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Treating bulimia nervosa

Bulimia nervosa—or just "bulimia," as it's often called— is characterized by a cycle of binge eating followed by one of a variety of compensatory actions to avoid weight gain. Researchers estimate that one to three women out of 100 will develop bulimia nervosa at some point in their lives. In men, the rate of diagnosis is only about one-tenth the rate in women.

The Diagnostic and Statistical Manual of Mental Disorders, Fourth Edition (DSM-IV) describes two types of bulimia, based on the strategy a patient uses to rid herself of excess calories. People diagnosed with the purging type, the most common form, may self-induce vomiting or use laxatives or diuretics. In the nonpurging type, people may exercise excessively or stop eating for a day or longer.

Diagnosis is sometimes difficult because people suffering from bulimia tend to be ashamed of their eating behavior and engage in both bingeing and compensatory behavior in private. Because they rid themselves of the excess calories consumed while bingeing, most patients maintain a normal weight.

But the punishing compensatory strategies — especially repeated vomiting or laxative use — strain the body. In the long term, those with bulimia risk developing a number of serious medical complications, including irregular menstrual periods or amenorrhea (absence of menstruation), dehydration from reduced fluid intake, damage to teeth and gums from vomiting, electrolyte imbalances that can induce heart arrhythmias, and a variety of gastrointestinal disorders.

Biology, psychology, society

Family and twin studies indicate that bulimia nervosa is about 55% heritable—there is a genetic component.  However, environmental triggers—such as growing up in a culture that values being thin—also can have a strong influence.

As with anorexia nervosa, girls most vulnerable to developing bulimia tend to be perfectionists, yet have poor self-esteem and self-image (especially about their weight or the shape of their bodies). They may have trouble dealing with moods or controlling behaviors. Patients who have been sexually or physically abused in the past, or whose family members have lots of internal conflicts, are also more at risk for bulimia, as they are for other eating disorders.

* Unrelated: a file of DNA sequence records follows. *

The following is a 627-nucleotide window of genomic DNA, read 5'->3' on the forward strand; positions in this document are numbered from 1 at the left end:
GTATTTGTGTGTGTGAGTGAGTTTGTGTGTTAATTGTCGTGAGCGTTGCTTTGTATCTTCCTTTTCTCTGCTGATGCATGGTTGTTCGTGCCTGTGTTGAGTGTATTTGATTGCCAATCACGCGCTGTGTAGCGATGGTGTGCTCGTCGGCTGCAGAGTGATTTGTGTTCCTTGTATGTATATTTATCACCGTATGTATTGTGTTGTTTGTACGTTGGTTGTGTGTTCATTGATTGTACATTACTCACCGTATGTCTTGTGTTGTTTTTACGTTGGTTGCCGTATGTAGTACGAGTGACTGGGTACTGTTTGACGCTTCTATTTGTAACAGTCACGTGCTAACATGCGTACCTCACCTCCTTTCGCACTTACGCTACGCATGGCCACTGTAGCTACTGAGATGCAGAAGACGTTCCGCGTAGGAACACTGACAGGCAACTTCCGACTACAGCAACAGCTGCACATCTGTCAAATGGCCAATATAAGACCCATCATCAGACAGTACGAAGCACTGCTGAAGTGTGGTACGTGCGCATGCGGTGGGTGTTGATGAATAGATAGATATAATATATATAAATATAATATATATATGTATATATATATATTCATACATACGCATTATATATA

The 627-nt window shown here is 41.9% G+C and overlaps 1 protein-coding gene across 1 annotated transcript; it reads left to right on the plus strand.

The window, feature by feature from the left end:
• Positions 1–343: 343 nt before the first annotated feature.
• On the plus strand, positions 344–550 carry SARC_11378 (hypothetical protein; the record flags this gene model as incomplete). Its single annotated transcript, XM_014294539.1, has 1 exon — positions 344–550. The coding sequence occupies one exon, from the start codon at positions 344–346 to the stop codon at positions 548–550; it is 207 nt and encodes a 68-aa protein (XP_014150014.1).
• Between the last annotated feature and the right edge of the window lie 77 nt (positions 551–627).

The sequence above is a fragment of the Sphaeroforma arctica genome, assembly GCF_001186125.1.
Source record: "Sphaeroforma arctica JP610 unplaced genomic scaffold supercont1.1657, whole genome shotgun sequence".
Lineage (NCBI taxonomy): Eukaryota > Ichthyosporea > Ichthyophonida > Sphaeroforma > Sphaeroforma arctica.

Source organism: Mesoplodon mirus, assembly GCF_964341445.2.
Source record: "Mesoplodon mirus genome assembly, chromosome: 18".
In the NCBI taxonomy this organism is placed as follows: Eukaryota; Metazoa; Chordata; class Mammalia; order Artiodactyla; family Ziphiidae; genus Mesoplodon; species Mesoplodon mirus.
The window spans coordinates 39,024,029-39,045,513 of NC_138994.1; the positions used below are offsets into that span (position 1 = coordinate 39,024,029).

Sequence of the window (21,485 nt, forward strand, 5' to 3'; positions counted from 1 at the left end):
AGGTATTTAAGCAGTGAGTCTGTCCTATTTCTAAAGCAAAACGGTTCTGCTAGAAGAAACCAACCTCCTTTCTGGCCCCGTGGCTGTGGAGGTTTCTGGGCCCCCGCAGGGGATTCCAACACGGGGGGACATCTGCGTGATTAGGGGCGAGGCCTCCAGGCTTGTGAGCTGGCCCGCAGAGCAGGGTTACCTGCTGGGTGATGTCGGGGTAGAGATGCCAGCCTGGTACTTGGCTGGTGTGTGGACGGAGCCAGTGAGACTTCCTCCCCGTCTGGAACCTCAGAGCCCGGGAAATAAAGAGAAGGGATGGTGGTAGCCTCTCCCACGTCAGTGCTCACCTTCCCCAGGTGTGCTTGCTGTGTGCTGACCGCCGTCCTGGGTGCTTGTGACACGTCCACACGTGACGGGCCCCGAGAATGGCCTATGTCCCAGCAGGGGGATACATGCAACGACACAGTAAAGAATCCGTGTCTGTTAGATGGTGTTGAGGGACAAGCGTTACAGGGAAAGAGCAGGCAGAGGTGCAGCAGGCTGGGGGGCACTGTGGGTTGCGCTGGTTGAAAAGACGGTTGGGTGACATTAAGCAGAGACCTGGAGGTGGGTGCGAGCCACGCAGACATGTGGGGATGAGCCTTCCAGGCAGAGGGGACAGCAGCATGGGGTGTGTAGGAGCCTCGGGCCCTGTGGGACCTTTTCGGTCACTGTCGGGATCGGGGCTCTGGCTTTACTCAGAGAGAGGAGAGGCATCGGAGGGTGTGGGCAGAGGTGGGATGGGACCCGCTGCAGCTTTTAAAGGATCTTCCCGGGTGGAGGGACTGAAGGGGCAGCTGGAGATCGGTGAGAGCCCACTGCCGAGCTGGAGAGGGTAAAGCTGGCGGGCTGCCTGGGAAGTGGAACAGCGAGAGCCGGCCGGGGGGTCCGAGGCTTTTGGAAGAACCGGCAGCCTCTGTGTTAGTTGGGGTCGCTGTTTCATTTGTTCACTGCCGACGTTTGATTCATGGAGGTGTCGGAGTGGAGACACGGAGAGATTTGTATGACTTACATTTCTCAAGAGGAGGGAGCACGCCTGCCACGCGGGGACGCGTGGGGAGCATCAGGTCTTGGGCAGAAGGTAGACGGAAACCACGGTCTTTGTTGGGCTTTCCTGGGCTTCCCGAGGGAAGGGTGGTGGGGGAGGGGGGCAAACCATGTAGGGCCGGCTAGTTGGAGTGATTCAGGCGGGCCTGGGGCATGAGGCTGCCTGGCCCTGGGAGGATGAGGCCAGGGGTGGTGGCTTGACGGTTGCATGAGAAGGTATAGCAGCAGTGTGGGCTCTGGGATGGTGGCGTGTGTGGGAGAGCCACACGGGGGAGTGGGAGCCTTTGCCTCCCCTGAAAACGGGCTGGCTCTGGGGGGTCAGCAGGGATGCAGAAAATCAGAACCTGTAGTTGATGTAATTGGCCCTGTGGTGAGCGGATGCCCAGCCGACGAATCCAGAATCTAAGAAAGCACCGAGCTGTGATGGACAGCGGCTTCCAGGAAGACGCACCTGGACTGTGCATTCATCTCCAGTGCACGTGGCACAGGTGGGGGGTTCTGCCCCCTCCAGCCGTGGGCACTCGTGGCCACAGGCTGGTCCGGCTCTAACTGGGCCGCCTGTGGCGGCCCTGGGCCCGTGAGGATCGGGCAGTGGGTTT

Bulimia most often develops in late adolescence or young adulthood, with 18 being the most common age of onset. A binge eating episode is often triggered by stress, a depressed mood, intense hunger (following calorie deprivation), or abject feelings about weight or body shape.

Treatment options

Treatment options can take many forms and involve several types of clinicians. The goal is not only to restore normal eating behavior, but also to treat medical complications and address any underlying psychological problems.

Nutritional counseling. To break the cycle of bingeing and compensation, patients learn to structure and pace meals, and to adjust daily calorie intake to the amount needed to maintain weight.

Cognitive-behavioral therapy (CBT). The research consistently finds that CBT is the most effective type of psychotherapy for adults with bulimia. This therapy helps patients identify and change distorted thoughts — about themselves and food — that underlie their compulsive behavior, and find better ways to cope with life stresses.
Although CBT can rapidly break the cycle of bingeing and purging, combining it with medication or adding other types of psychotherapy in a stepped fashion, as the patient improves, is more likely to help patients deal with underlying psychological symptoms and avoid relapse.

Interpersonal therapy. This therapy frames problems as a function of difficulties in personal relationships, and so tries to improve the relationships in order to address the eating disorder.

Self-help. Self-help strategies — including new Internet-based modes as well as support groups — might help some patients with bulimia, but the research evidence is not as strong as it is for other therapies. These strategies may be best used in addition to other therapies, rather than on their own.

SSRIs. The only FDA-approved medication for treating eating disorders is fluoxetine (Prozac). Less research has been done about sertraline (Zoloft), but a small randomized controlled trial found that it was also effective in treating bulimia in adults. It may be necessary to try several SSRIs in sequence to find the one that works best for a particular patient.

Long-term outlook

Although many options exist for treating bulimia, the short-term response rate remains discouragingly low — underscoring the need to be persistent. The long-term outlook is more encouraging. Studies that have followed patients with bulimia 10 years after they received treatment found that 70% had recovered.

October 2009 update

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